Food as a Reward
The only food that can technically be used as a reward is those juicy, perfect orange slices after a soccer game! I remember observing a friend with their child years ago that would say lines such as “If you say thank you to your grandma for the new toy you can have a cookie.” No, your child says thank you to grandma because when you receive a gift you say thank you. Using food as a reward can link feelings of great satisfaction with food. Children will start to think if they behave well, or accomplish something great, then they deserve to have a treat. Food is a necessity, not a bonus for doing the right thing.
Forcing a Child to Finish their Meal
I have never been a fan of forcing a child to finish their meal. Of course, do not let your child starve, but they do not need to force themselves to swallow pieces of food with tears running down their face while gagging with each swallow.
If you say no, they will want it more. Come on, we have all been told no to things. It just makes us want it more!! Candy is not going away, it is appealing to the eye and the marketing behind candy packages is genius. Having some candy here or there (holidays, birthdays, parties) will not ruin your child. Incorporating candy daily into the diet WILL ruin your child’s health. Remember, anything in moderation is ok, even candy.
Electronics at the Dinner table
Dinner should be a routine in which the family can come together, without distraction and discuss important parts of each other’s day. Even a small child, who is unable to converse, should be eating without distraction. This allows the child to appreciate the taste of the different (healthy) foods that are fueling their body. Watching TV, listening to music, or playing video games should not be linked to food. This is a major problem leading to childhood obesity. If a child is watching TV, they may unintentionally over eat and over indulge. Having a routine during meals allows slow and controlled eating, with light conversation and minimal distraction.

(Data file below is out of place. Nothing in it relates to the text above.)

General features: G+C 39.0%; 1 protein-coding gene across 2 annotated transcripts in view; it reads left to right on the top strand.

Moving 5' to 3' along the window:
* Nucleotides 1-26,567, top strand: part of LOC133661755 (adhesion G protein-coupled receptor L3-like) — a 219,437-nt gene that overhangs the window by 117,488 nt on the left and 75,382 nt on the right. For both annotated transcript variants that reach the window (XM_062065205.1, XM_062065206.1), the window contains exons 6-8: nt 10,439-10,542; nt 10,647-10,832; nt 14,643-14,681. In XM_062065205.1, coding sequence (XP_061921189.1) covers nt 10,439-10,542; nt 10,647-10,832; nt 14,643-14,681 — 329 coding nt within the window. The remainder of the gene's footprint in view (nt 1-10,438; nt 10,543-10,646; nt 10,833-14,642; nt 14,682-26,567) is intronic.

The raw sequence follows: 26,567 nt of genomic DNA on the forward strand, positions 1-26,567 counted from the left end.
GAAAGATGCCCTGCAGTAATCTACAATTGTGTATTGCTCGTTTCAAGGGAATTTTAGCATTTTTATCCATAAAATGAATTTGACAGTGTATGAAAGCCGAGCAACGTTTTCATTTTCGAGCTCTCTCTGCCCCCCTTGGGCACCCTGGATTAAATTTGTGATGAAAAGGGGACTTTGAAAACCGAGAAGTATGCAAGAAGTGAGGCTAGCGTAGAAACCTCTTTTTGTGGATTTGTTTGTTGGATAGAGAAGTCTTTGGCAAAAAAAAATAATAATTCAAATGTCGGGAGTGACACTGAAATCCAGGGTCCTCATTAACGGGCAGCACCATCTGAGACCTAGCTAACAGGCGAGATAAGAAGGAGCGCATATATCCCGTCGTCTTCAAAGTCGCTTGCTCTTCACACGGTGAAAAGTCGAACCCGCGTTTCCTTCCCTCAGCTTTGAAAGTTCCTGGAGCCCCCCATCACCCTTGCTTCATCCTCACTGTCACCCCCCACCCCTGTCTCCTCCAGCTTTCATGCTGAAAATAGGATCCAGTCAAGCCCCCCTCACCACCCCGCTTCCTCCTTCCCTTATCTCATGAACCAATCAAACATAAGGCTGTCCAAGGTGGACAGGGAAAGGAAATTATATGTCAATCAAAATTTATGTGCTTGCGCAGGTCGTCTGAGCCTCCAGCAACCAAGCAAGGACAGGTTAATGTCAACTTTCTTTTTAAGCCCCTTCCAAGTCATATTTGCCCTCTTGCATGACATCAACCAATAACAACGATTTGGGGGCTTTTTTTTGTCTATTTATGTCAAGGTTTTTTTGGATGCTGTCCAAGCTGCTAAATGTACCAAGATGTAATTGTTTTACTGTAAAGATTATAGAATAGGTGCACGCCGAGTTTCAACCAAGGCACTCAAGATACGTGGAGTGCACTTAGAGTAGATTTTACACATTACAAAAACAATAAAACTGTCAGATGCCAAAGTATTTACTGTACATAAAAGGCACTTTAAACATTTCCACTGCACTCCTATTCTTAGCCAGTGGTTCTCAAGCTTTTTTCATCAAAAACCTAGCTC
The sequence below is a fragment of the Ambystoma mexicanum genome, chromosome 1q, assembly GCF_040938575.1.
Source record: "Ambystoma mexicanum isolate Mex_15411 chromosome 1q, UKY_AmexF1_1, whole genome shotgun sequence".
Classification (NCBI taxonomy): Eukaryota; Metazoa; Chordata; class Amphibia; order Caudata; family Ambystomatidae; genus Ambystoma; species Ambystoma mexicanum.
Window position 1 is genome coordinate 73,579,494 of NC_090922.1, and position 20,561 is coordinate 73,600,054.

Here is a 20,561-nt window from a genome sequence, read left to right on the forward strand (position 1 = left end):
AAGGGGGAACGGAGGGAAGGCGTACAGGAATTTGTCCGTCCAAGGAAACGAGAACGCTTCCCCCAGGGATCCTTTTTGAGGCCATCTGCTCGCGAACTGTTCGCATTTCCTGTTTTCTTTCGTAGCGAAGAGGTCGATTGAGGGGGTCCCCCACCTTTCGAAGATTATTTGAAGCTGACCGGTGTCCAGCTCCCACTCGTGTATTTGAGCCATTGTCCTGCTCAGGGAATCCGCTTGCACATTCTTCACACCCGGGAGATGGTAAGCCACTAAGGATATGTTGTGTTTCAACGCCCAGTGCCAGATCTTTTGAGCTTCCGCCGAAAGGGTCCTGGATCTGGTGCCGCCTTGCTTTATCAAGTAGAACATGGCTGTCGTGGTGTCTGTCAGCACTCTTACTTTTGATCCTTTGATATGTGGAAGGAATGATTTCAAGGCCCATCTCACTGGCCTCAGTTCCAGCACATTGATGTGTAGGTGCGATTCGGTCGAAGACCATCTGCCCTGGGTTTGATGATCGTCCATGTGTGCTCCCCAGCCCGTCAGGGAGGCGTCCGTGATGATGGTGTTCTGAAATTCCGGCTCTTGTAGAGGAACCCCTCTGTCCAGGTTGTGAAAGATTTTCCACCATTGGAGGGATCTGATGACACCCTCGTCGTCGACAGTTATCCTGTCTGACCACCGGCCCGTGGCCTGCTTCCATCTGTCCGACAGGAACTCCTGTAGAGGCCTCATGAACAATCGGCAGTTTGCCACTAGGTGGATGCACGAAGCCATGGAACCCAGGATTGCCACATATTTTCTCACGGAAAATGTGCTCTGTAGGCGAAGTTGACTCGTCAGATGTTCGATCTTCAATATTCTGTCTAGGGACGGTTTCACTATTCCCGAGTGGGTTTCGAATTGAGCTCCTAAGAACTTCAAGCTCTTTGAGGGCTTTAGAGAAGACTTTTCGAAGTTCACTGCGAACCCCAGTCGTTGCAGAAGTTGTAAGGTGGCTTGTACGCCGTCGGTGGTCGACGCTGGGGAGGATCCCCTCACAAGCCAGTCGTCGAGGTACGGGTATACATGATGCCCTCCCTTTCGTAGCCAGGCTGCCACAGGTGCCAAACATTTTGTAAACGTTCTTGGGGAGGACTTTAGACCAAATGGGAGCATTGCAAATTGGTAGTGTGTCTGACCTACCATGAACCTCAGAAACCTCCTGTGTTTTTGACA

Food on the go
I know this is hard, especially with demanding schedules. Two working parents, numerous sport obligations, activities and schoolwork make this last rule extremely hard. Hear me out, if you are going to go through a drive through, leave 10 minutes early and sit at the restaurant. Pull the car over and eat together outside or in a parking lot. Wake your child up ten minutes early to eat the bar at home, not on the bus. If you are going for a road trip, food does not need to be a necessity. Take breaks; eat before or after the car ride. If we are eating on the go, we are not only rushed, but instilling the idea that a car ride means we eat, rather than our body telling us we are hungry.